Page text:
| LONDON, March 8
LONDON, March 8 Some of London's brightest
financial technology talents have begun weighing a future
elsewhere, worried Britain will lose its hard-won position as an
industry hub if it opts out of the European Union in four
London has worked hard to cultivate its reputation as a top
global location for so-called "fintech" firms -- technology
startups that aim to compete with traditional banking and
financial services, such as money transfer company TransferWise,
crowdfunding platform Crowdcube and peer-to-peer lender
The British capital is in a fierce race with San Francisco,
New York, Berlin and Hong Kong to remain a leader in the
fast-growing sector, an ambition outlined by Finance Minister
George Osborne in 2014.
But as a June 23 referendum on British membership in the EU
nears, the industry is worried London will lose momentum and its
reputation for innovation if Britain has to renegotiate its
trading relationship with the EU or deal with economic fallout
from an "Out" vote.
Seven out of 10 London-based fintech companies interviewed
by Reuters said they might move their headquarters. Two said
they would definitely stay, and one declined to comment either
way. All 10 said British exit from the EU, or "Brexit", was a
serious concern for their businesses.
"I don't think there's a contingency plan, which is part of
my personal concern," Eileen Burbidge, a partner at venture
capital firm Passion Capital, which has backed corporate
information company DueDil, bitcoin exchange Coinfloor and
online payments firm GoCardless.
"I think there would be a bit of a reset of people, offices,
HQs and activities if Britain were to leave Europe," added
Burbidge, who also serves as the British Treasury's envoy for
fintech and chairwoman of government agency Tech City UK.
London Mayor Boris Johnson has been a particularly
enthusiastic booster of fintech, which marries the city's
longstanding strength as one of the world's top financial
capitals with its more recent success as a tech startup hub.
He has since emerged as one of the leading voices calling
for Britain to leave the EU. A spokesman for Johnson declined to
comment for this story. In general however, campaigners to take
Britain out of the European Union say threats by companies to
leave London are overblown.
"It's absolutely ridiculous. Companies said they'd do this
if we didn't join the euro, and how many of them up and left
when we didn't?" Jordan Ryan, a spokesman for "Out" campaign
group Leave.EU, said. "Nobody's going anywhere. It happens every
Britain's London-focused fintech sector was the biggest in
the world last year, earning 6.6 billion pounds ($9.4 billion)
in revenue to beat California and New York, according to a
report by accounting firm EY commissioned by the British
While that is still a pittance compared to the revenue of
traditional banks -- on its own JP Morgan Chase brings in 10
times as much -- the nascent sector is one of the fastest
growing in the world.
More people work in fintech in Britain than in Singapore,
Hong Kong, Germany and Australia combined. (bit.ly/1QEqELR)
Investors injected over $700 million into British fintech
last year, the report said, encouraged by accommodating
regulation and the ease of doing business in other European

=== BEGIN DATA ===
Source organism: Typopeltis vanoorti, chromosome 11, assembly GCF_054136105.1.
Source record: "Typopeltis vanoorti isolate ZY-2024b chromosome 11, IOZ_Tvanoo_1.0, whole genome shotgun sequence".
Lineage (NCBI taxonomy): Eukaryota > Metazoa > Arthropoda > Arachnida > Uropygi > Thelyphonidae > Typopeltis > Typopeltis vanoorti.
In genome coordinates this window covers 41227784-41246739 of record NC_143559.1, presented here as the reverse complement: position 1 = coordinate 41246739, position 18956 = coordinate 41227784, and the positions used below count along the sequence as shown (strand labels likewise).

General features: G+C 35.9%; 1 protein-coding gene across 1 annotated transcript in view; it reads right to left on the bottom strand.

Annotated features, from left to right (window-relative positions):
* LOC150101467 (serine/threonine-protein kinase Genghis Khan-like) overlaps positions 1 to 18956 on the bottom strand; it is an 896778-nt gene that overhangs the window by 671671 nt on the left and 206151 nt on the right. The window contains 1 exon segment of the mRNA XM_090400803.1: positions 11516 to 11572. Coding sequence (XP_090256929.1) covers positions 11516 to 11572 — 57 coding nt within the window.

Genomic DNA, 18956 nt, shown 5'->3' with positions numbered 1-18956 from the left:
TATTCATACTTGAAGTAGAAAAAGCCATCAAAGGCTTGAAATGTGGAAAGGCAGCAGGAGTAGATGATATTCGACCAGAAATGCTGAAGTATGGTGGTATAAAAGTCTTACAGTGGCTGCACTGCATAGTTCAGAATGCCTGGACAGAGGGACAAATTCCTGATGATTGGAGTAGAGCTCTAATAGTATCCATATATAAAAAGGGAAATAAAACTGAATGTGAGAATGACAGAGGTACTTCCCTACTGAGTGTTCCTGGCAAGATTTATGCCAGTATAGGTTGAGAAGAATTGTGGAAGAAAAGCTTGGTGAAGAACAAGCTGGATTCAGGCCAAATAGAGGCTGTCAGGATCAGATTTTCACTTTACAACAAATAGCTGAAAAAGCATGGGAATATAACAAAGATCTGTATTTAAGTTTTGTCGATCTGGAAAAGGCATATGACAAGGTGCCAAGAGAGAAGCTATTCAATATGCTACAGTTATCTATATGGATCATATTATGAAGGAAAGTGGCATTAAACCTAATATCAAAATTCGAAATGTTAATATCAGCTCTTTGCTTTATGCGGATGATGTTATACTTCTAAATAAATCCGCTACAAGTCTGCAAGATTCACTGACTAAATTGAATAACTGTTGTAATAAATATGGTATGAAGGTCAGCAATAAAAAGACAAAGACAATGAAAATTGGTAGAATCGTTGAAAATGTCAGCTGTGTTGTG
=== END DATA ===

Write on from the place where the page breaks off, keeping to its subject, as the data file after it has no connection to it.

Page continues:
markets from London.
But startups that had flocked from all corners of the world
are nervous about losing access to European customers, tech
talent and funding.
Members-only fintech association Innovate Finance said a
survey showed 82 percent of firms wanted Britain to stay in the
EU, believing Brexit would be a "disaster" and isolate London
from the wider industry. About a quarter of the London-based
trade group's member firms are run by CEOs from other EU
"Would there be a flight of capital out of the UK? Would
investors be spooked? All of it is so uncertain that it's
dangerous," said Dan Gandesha, CEO of real estate crowdfunding
platform Property Partner.
Some consider English-speaking Dublin or multi-lingual
Luxembourg potential successors to London's fintech mantle in
Europe, but a German city seems most likely as fintech firms
there raised about $550 million last year, only slightly less
than in Britain.
"Other cities such as Berlin or Paris would start to look
more appealing than London as a European hub," said Taavet
Hinrikus, chief executive of TransferWise, which is backed by
British billionaire Richard Branson.
"I hope we don't have to make that decision, but yes we are
considering our options at the moment."
Firms whose business models rely on being part of the EU are
particularly worried. Monese, which provides European immigrants
to Britain with bank accounts "in minutes" via a mobile app, has
begun thinking of post-Brexit options as the number of migrants
could sharply decrease.
"We would rather it didn't happen," Monese Vice President of
Growth Mulenga Agley told Reuters, saying the company might
decide to shift its main business from Britain to mainland
Europe and focus on customers migrating to and within the
"(Brexit) would make us seriously consider whether we should
be in the U.S., rather than the UK," Property Partner's Gandesha
said, pointing to reduced growth opportunities in Europe.
Other firms expect Brexit to upset operations, but not
enough to make them move.
International payments company Currency Cloud said it would
stay in Britain as it needed to keep strong ties with what it
sees as the world's unmatched foreign exchange capital. The firm
is backed by Sapphire Ventures and Japan's Rakuten.
CEO Mike Laven said, however, that as Brexit would raise
costs and inhibit growth, he would probably have to focus more
on growing the firm in Europe to "keep things going correctly".
"Would (London) be the right place for all of our jobs? I'm
($1 = 0.7021 pounds)
(Reporting by Richa Naidu, editing by Sinead Cruise and Peter